Healing God, we call upon You to bind up our wounds, for the world has hurt us. We have been broken and fractured, hurt by the desires of the world to seek our own way and our own gains. Healing God, You have called us into the world to bind up the brokenhearted and to declare the Good News to the poor. Healing God, You have placed in our hearts the hope of Your Son, Jesus Christ, to go and share with glad and generous hearts. Call us away from the temptation of the world to satisfy our own desires and heal our own wounds. Call us instead to care for those in need, to lift up the downtrodden, and to work for justice; for in this work, Your healing has begun in us. Amen.

Blessing/Assurance of Pardon
You have bound us together, weaving our lives in patterns that cannot be broken. You have brought us together with the desire to follow You and to practice justice. You have led us to this place, in which we seek forgiveness for what we have done and work for the well-being of others. You have forgiven us, restored us, and set us back on Your path of life. God, send us into the world to share Your Good News. Amen.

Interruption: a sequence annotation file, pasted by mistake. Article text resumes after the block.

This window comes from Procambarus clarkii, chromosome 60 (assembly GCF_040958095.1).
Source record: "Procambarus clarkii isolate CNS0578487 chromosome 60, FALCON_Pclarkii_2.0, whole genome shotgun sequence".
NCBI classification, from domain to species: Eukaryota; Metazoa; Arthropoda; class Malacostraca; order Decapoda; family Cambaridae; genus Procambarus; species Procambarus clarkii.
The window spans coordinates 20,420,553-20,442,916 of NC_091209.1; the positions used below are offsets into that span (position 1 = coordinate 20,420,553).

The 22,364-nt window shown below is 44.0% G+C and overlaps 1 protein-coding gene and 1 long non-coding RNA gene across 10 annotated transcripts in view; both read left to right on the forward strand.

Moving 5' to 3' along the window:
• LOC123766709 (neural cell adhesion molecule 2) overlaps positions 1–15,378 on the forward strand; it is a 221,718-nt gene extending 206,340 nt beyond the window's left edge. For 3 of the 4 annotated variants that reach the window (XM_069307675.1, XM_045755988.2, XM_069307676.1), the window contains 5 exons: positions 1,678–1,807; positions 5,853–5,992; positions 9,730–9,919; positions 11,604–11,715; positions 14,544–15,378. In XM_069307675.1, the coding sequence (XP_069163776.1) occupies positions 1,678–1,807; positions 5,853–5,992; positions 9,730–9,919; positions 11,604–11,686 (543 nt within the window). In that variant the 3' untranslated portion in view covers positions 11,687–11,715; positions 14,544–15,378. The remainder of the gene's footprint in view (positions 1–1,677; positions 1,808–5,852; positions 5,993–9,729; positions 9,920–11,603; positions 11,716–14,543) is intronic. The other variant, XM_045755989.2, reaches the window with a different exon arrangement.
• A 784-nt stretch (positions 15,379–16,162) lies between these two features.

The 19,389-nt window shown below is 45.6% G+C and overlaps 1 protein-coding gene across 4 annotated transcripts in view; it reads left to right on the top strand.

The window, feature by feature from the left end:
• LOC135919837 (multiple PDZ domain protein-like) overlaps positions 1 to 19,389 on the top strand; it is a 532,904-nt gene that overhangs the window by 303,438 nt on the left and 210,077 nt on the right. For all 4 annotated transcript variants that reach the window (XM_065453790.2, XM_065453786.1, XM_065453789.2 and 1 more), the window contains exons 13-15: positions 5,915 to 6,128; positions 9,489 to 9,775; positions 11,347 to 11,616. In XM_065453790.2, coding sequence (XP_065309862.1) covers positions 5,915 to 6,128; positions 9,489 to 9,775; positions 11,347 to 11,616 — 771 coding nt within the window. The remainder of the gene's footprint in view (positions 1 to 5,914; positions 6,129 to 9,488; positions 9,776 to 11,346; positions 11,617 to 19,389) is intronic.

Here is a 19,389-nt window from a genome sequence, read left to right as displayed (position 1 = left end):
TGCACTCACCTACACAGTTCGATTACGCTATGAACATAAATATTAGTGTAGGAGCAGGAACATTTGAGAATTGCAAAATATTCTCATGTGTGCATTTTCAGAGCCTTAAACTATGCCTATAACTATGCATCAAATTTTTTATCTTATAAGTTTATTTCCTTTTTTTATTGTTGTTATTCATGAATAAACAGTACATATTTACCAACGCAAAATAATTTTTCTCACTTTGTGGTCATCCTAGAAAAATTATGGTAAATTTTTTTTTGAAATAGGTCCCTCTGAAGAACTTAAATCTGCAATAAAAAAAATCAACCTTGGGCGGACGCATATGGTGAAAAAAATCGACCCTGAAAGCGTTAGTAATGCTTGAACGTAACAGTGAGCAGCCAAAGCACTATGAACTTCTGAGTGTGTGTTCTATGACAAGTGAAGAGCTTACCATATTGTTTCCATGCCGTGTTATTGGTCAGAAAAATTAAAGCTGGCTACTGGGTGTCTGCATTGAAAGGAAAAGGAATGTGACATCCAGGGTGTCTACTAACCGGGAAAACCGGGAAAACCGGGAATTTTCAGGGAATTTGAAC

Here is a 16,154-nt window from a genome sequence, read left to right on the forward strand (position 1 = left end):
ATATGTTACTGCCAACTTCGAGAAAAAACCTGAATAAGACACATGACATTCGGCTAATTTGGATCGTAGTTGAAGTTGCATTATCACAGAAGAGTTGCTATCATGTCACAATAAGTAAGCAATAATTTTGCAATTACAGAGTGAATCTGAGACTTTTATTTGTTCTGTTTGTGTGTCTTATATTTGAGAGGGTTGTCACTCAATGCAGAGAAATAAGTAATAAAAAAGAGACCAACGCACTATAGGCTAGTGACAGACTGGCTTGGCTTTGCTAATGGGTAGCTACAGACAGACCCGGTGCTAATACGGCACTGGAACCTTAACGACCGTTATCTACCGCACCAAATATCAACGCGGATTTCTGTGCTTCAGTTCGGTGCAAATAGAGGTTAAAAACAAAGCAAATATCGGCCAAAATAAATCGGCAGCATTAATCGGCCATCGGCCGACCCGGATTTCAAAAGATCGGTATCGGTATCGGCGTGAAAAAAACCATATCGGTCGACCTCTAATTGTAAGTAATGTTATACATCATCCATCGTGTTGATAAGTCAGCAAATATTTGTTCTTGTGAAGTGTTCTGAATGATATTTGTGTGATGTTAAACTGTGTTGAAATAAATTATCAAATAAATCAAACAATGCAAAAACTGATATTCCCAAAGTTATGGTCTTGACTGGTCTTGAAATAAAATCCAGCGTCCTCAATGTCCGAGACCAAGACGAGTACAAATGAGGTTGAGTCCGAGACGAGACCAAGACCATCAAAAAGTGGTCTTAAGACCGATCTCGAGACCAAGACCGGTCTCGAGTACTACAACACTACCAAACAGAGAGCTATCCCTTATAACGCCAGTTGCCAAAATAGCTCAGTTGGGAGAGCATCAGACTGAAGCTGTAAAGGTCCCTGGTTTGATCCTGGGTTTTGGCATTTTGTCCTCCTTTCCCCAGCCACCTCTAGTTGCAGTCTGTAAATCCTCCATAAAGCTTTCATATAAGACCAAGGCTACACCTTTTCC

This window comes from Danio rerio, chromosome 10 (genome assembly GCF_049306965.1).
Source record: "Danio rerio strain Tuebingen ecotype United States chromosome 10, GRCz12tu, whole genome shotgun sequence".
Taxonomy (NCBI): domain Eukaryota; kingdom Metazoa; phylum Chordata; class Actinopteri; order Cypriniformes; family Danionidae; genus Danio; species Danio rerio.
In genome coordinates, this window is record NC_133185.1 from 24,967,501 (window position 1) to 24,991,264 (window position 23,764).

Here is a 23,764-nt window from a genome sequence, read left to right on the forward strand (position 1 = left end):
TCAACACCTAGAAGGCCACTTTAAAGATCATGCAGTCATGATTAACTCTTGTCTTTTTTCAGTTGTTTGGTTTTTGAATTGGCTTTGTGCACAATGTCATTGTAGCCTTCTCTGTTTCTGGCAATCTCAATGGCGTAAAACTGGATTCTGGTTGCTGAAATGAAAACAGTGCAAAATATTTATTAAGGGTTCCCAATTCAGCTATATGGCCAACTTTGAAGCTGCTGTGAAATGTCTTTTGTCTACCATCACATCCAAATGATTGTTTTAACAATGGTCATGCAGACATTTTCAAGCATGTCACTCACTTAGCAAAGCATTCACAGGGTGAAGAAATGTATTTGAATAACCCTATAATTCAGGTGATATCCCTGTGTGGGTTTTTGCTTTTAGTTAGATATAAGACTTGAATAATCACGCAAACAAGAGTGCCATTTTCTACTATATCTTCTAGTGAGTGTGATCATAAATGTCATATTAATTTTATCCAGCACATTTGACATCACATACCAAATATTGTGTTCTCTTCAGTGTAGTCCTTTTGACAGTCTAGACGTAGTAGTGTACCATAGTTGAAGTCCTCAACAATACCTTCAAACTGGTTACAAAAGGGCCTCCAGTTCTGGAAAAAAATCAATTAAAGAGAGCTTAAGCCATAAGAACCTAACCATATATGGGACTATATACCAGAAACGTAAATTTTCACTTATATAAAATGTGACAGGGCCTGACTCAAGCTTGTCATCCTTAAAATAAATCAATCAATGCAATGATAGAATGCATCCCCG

Crafter and Creator, Designer and Dreamer, call us into Your dream of how life should be, where Your children love one another and care for one another. Call us into Your design in which we are reminded always of our interconnectedness. Call us to listen to where You are speaking, to follow Your guidance, and to look to You, always at work in our world and in our lives, for You are always about to do something new in each of us. May we listen, may we love, and may we learn. Amen.